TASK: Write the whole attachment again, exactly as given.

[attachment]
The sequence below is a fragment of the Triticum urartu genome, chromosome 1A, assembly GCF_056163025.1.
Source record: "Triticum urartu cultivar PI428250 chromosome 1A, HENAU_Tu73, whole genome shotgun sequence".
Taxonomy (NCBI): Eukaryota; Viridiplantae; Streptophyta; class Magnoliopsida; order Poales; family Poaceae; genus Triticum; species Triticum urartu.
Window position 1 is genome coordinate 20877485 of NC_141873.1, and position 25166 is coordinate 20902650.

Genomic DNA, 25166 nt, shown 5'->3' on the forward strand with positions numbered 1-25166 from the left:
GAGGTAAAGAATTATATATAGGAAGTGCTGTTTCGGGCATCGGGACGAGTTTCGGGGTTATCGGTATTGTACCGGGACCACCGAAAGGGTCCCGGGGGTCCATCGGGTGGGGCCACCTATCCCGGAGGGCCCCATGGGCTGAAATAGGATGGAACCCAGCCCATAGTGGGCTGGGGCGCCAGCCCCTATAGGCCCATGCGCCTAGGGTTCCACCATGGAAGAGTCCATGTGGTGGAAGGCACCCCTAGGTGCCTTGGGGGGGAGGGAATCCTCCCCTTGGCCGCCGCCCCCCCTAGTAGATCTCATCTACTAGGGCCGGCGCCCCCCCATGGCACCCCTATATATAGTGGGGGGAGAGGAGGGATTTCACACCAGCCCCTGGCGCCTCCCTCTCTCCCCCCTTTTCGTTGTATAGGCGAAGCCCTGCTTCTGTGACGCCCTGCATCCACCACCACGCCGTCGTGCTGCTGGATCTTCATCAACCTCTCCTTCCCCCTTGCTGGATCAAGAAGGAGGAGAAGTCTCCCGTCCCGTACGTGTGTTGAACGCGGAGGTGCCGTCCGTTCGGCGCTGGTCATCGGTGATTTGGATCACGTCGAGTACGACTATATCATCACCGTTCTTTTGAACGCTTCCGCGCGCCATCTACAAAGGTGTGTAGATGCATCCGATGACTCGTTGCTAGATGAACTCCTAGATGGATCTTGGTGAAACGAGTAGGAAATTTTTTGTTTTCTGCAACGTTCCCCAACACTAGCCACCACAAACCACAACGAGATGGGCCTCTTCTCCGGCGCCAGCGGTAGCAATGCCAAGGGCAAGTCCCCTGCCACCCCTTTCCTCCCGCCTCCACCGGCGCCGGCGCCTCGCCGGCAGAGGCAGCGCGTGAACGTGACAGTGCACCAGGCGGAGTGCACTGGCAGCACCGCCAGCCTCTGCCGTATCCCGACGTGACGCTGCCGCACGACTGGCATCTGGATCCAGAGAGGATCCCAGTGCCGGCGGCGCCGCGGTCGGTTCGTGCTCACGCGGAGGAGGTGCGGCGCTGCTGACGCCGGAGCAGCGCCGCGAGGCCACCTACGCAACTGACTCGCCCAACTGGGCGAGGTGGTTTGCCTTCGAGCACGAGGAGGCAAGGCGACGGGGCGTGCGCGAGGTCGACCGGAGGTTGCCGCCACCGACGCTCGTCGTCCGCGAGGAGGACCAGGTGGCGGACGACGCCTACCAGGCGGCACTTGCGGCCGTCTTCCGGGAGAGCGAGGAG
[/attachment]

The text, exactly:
The sequence below is a fragment of the Triticum urartu genome, chromosome 1A, assembly GCF_056163025.1.
Source record: "Triticum urartu cultivar PI428250 chromosome 1A, HENAU_Tu73, whole genome shotgun sequence".
Taxonomy (NCBI): Eukaryota; Viridiplantae; Streptophyta; class Magnoliopsida; order Poales; family Poaceae; genus Triticum; species Triticum urartu.
Window position 1 is genome coordinate 20877485 of NC_141873.1, and position 25166 is coordinate 20902650.

Genomic DNA, 25166 nt, shown 5'->3' on the forward strand with positions numbered 1-25166 from the left:
GAGGTAAAGAATTATATATAGGAAGTGCTGTTTCGGGCATCGGGACGAGTTTCGGGGTTATCGGTATTGTACCGGGACCACCGAAAGGGTCCCGGGGGTCCATCGGGTGGGGCCACCTATCCCGGAGGGCCCCATGGGCTGAAATAGGATGGAACCCAGCCCATAGTGGGCTGGGGCGCCAGCCCCTATAGGCCCATGCGCCTAGGGTTCCACCATGGAAGAGTCCATGTGGTGGAAGGCACCCCTAGGTGCCTTGGGGGGGAGGGAATCCTCCCCTTGGCCGCCGCCCCCCCTAGTAGATCTCATCTACTAGGGCCGGCGCCCCCCCATGGCACCCCTATATATAGTGGGGGGAGAGGAGGGATTTCACACCAGCCCCTGGCGCCTCCCTCTCTCCCCCCTTTTCGTTGTATAGGCGAAGCCCTGCTTCTGTGACGCCCTGCATCCACCACCACGCCGTCGTGCTGCTGGATCTTCATCAACCTCTCCTTCCCCCTTGCTGGATCAAGAAGGAGGAGAAGTCTCCCGTCCCGTACGTGTGTTGAACGCGGAGGTGCCGTCCGTTCGGCGCTGGTCATCGGTGATTTGGATCACGTCGAGTACGACTATATCATCACCGTTCTTTTGAACGCTTCCGCGCGCCATCTACAAAGGTGTGTAGATGCATCCGATGACTCGTTGCTAGATGAACTCCTAGATGGATCTTGGTGAAACGAGTAGGAAATTTTTTGTTTTCTGCAACGTTCCCCAACACTAGCCACCACAAACCACAACGAGATGGGCCTCTTCTCCGGCGCCAGCGGTAGCAATGCCAAGGGCAAGTCCCCTGCCACCCCTTTCCTCCCGCCTCCACCGGCGCCGGCGCCTCGCCGGCAGAGGCAGCGCGTGAACGTGACAGTGCACCAGGCGGAGTGCACTGGCAGCACCGCCAGCCTCTGCCGTATCCCGACGTGACGCTGCCGCACGACTGGCATCTGGATCCAGAGAGGATCCCAGTGCCGGCGGCGCCGCGGTCGGTTCGTGCTCACGCGGAGGAGGTGCGGCGCTGCTGACGCCGGAGCAGCGCCGCGAGGCCACCTACGCAACTGACTCGCCCAACTGGGCGAGGTGGTTTGCCTTCGAGCACGAGGAGGCAAGGCGACGGGGCGTGCGCGAGGTCGACCGGAGGTTGCCGCCACCGACGCTCGTCGTCCGCGAGGAGGACCAGGTGGCGGACGACGCCTACCAGGCGGCACTTGCGGCCGTCTTCCGGGAGAGCGAGGAG